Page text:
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Of course a polynomial of degree at most $4$ may "easily" be factored. And for a polynomial of degree $5$ or greater, no algebraic formula for the roots need exist. What about when the zeros of the polynomial are known to come in conjugate pairs: Suppose that $p(z)$ is a real polynomial (ie $p(t)\in\mathbb{R}$ for all $t\in\mathbb{R}$), but $p$ is non-zero on $\mathbb{R}$ (so that the zeros of $p$ come in conjugate pairs). If $\deg(p)=8$ (or $6$), can the quartic (or cubic) formulas be used to find the zeros of $p$?

Second and related question: suppose that $q$ has no zeros on the unit circle $\mathbb{T}$, and it is known that the zeros of $q$ are conjugate symmetric across the unit circle. (Note, this is the case for the numerator of the derivative of a finite Blaschke product, and this is in fact the motivation for the first question as well.) If $\deg(q)\leq8$, can $q$ be factored somehow using the quartic formula?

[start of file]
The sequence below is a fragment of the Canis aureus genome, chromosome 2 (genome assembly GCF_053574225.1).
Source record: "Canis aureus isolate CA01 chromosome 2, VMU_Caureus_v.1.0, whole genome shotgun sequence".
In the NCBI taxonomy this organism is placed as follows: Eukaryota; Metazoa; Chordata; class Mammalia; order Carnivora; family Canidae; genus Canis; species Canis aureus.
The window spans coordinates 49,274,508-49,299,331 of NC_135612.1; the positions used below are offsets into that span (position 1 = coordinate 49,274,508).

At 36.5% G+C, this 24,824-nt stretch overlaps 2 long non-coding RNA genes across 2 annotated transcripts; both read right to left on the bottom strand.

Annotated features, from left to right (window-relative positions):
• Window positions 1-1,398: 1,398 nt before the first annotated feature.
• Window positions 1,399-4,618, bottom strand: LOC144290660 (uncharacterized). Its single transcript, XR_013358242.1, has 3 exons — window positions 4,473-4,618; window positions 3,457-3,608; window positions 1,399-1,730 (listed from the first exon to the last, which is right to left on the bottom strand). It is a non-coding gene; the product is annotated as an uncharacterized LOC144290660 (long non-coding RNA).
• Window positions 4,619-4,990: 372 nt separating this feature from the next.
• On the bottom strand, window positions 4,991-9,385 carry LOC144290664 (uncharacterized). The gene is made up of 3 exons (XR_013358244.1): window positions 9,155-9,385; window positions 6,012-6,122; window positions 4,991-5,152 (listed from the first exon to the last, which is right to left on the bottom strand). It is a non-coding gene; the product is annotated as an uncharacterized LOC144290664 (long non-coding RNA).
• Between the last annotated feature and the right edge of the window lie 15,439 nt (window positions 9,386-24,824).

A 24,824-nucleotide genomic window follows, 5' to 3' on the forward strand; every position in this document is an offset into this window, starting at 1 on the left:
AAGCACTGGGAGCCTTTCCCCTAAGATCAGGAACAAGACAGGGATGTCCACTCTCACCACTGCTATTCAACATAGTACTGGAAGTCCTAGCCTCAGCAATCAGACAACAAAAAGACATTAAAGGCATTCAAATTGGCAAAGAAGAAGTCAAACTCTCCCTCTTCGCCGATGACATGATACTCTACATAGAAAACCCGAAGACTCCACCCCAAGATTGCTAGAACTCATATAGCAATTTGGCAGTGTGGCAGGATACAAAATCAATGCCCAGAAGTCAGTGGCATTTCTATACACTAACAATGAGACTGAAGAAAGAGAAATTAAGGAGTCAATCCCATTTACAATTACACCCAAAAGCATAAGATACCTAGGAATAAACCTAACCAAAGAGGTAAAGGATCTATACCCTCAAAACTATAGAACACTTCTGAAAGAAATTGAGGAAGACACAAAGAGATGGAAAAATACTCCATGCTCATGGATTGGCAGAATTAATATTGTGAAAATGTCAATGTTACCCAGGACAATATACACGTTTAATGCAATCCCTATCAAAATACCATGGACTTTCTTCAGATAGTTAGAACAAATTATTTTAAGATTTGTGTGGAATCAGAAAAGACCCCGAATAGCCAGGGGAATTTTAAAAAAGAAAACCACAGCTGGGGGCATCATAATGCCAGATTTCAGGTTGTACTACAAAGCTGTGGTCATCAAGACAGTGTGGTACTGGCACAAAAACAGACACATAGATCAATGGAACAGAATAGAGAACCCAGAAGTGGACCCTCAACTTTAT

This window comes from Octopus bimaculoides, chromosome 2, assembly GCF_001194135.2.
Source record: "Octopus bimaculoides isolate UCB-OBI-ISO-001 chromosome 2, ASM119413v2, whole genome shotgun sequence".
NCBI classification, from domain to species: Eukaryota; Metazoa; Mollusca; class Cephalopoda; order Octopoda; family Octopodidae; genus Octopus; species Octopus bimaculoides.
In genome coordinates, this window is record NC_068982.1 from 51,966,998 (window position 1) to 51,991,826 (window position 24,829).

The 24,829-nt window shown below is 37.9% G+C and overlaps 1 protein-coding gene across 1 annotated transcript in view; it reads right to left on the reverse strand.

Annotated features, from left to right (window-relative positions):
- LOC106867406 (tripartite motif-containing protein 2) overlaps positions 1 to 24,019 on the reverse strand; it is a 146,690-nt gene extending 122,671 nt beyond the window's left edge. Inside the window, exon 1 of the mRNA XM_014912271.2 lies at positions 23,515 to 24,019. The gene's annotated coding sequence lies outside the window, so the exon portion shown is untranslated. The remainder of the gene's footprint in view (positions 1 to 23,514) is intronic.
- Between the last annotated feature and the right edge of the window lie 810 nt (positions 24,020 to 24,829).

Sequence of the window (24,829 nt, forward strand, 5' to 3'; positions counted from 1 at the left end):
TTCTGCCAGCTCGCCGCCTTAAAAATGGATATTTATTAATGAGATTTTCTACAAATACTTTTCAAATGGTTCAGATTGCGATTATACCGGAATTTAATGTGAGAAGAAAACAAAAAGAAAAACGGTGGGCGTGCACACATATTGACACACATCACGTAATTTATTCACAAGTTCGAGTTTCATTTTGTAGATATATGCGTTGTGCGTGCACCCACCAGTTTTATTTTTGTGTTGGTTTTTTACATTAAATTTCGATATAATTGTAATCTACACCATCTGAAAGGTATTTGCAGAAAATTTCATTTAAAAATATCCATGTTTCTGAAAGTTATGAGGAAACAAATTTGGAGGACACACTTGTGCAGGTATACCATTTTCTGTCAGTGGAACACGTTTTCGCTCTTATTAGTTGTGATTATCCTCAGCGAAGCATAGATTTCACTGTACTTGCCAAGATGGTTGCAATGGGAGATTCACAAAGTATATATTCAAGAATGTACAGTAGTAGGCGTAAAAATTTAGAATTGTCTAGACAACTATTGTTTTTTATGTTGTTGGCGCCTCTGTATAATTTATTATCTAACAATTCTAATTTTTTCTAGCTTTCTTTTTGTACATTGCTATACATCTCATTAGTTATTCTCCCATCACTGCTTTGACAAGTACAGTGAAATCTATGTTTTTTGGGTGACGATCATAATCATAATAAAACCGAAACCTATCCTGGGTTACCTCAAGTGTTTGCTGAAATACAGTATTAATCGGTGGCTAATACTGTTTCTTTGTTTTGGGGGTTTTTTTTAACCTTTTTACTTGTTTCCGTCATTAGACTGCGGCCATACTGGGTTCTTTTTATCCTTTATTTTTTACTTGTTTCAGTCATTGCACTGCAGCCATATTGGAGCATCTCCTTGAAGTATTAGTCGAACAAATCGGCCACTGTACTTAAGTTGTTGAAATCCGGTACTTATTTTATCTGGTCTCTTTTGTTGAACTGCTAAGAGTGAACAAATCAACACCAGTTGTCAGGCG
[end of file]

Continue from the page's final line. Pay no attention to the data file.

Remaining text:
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The answer to your first question is NO. Consider for example $p(x)=(x-1)^6+x^2+1$. Then PARI/GP tells us that the Galois group of this polynomial is $S_6$, which is not a solvable group, so $P$ cannot be solved by radicals.

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The conditions of the first question is the typical for the polynomial equations with real coeficients, so the first answer is negative.

The conditions of the second answer corresponds with the equation $$z^{deg} = z_k^{deg},$$ where $z^k$ is anyone of the given roots. The solutions are $$z = z_k \exp{2\pi n\over deg},\quad n\in\{0\dots deg-1\}.$$

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